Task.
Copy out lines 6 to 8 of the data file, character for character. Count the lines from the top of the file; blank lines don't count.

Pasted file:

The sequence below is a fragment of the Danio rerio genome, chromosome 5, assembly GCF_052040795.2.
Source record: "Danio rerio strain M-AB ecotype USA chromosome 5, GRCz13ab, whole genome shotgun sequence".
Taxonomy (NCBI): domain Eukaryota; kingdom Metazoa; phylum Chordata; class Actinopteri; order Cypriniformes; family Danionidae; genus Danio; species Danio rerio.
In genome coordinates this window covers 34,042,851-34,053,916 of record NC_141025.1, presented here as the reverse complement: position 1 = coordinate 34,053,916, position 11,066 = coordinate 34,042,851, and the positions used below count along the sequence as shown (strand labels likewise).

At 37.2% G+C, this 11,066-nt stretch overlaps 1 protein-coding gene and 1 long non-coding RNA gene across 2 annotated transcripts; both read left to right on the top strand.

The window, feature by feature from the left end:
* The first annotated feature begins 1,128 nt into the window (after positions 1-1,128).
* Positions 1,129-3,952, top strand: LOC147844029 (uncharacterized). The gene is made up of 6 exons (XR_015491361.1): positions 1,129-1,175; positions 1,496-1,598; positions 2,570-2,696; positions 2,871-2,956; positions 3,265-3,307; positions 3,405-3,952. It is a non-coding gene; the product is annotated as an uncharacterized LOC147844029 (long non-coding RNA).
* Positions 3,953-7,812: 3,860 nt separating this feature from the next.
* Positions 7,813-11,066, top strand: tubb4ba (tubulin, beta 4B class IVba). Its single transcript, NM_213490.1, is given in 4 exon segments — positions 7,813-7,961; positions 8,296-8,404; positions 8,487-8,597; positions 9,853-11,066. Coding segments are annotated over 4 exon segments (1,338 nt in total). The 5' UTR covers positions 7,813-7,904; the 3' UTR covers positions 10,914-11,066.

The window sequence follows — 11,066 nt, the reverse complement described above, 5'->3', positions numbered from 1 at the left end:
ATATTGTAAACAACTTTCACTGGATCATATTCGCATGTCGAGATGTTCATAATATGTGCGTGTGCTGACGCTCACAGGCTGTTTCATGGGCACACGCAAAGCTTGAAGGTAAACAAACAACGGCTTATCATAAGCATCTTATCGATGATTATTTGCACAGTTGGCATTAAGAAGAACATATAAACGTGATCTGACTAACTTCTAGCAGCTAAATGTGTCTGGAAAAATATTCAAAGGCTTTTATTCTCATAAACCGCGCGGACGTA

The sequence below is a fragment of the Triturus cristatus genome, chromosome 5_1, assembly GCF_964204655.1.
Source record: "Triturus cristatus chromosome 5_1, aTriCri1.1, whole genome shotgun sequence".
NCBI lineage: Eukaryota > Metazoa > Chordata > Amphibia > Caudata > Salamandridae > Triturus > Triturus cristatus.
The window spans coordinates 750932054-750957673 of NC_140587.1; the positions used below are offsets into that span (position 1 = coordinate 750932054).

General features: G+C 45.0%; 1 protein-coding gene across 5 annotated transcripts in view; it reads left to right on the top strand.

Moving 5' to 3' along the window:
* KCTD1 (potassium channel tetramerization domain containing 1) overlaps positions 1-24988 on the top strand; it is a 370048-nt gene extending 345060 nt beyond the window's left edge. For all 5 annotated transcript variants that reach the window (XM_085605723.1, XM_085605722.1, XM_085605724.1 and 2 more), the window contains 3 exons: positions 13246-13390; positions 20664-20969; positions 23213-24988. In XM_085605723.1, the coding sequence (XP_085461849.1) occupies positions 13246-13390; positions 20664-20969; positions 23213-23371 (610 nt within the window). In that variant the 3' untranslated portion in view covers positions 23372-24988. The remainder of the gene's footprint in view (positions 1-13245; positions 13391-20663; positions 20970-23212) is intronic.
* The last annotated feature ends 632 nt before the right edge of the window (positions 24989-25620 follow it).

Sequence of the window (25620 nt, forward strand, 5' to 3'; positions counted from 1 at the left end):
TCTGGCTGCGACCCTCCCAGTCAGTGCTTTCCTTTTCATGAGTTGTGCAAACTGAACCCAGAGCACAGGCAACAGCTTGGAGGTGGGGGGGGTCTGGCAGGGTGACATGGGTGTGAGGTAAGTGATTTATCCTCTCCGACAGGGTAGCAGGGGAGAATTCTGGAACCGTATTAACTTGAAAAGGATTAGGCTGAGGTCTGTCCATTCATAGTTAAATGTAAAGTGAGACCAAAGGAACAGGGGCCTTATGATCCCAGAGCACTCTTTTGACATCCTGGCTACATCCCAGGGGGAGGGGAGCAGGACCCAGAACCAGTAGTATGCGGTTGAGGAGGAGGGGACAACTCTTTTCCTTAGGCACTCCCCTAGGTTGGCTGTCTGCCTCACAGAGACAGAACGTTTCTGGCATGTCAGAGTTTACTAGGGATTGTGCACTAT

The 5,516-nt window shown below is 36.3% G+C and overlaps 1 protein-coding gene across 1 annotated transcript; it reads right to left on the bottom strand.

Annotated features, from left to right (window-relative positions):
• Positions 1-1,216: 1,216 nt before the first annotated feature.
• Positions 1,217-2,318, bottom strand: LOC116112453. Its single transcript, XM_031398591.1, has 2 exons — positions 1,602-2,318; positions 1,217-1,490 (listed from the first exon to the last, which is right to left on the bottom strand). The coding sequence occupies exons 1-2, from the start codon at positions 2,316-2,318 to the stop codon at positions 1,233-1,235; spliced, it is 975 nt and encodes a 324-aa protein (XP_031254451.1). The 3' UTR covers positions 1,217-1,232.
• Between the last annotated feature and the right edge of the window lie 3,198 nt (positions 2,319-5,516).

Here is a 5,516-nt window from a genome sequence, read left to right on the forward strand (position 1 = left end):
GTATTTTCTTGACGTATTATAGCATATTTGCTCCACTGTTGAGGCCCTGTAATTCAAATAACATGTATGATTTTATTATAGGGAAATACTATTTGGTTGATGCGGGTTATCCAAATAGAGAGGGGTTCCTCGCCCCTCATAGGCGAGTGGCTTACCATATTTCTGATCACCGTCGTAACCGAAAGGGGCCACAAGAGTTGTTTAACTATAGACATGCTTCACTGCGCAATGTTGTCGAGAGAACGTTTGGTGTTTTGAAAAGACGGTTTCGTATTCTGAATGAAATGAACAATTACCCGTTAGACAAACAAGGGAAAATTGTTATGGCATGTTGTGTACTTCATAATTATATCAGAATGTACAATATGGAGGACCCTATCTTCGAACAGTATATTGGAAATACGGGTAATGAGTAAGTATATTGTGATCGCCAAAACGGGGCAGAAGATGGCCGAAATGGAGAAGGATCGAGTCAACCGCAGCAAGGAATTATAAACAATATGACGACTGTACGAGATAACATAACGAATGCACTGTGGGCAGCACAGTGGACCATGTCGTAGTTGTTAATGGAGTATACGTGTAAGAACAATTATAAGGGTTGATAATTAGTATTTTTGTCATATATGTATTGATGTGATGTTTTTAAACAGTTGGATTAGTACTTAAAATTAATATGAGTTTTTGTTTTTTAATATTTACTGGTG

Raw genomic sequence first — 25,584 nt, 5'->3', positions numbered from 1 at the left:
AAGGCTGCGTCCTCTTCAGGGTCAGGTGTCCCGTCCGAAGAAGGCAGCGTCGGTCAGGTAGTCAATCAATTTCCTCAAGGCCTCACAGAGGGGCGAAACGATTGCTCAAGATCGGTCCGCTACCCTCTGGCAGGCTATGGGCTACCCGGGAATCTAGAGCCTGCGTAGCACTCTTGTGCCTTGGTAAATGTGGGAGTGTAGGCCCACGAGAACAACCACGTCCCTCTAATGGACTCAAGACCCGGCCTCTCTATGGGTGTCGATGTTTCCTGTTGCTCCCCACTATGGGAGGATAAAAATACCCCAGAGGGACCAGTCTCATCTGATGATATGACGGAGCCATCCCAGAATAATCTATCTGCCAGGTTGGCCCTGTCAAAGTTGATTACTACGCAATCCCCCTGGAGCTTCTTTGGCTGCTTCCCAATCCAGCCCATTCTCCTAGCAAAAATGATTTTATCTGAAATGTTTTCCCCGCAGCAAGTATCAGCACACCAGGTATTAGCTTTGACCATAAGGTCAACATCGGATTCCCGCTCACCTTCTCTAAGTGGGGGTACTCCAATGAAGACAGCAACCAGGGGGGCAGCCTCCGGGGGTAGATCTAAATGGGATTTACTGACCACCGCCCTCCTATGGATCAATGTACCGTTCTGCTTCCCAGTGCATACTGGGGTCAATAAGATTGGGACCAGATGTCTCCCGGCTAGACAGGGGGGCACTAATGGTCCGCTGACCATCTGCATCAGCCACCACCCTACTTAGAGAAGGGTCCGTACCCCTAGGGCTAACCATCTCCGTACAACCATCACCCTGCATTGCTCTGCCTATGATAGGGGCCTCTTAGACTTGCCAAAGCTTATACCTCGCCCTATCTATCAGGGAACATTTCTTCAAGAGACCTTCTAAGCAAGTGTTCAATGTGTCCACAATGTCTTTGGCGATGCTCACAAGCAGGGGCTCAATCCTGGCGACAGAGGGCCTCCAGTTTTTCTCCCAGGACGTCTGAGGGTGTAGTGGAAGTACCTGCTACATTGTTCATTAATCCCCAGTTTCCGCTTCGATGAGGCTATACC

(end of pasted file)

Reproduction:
The window, feature by feature from the left end:
* The first annotated feature begins 1,128 nt into the window (after positions 1-1,128).
* Positions 1,129-3,952, top strand: LOC147844029 (uncharacterized). The gene is made up of 6 exons (XR_015491361.1): positions 1,129-1,175; positions 1,496-1,598; positions 2,570-2,696; positions 2,871-2,956; positions 3,265-3,307; positions 3,405-3,952. It is a non-coding gene; the product is annotated as an uncharacterized LOC147844029 (long non-coding RNA).